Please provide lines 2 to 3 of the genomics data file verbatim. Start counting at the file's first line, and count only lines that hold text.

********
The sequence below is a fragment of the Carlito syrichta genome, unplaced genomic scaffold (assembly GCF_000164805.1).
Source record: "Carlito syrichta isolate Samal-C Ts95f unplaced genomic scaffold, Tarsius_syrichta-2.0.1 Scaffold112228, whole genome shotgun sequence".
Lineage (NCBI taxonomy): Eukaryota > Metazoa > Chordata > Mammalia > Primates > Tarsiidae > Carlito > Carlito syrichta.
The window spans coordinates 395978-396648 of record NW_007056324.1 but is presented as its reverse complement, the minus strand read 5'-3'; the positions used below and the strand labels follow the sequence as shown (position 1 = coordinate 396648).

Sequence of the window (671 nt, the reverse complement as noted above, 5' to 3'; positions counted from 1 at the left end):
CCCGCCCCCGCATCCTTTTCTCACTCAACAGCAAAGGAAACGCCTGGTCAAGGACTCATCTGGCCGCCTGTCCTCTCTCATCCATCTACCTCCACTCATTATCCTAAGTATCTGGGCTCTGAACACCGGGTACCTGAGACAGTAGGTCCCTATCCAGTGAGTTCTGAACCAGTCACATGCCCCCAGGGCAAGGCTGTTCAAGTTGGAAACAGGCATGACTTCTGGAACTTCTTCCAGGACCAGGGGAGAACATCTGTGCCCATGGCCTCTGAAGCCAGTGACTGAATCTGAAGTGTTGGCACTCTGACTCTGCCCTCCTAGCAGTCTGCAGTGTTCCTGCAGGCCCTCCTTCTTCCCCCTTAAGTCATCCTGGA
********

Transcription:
Source record: "Carlito syrichta isolate Samal-C Ts95f unplaced genomic scaffold, Tarsius_syrichta-2.0.1 Scaffold112228, whole genome shotgun sequence".
Lineage (NCBI taxonomy): Eukaryota > Metazoa > Chordata > Mammalia > Primates > Tarsiidae > Carlito > Carlito syrichta.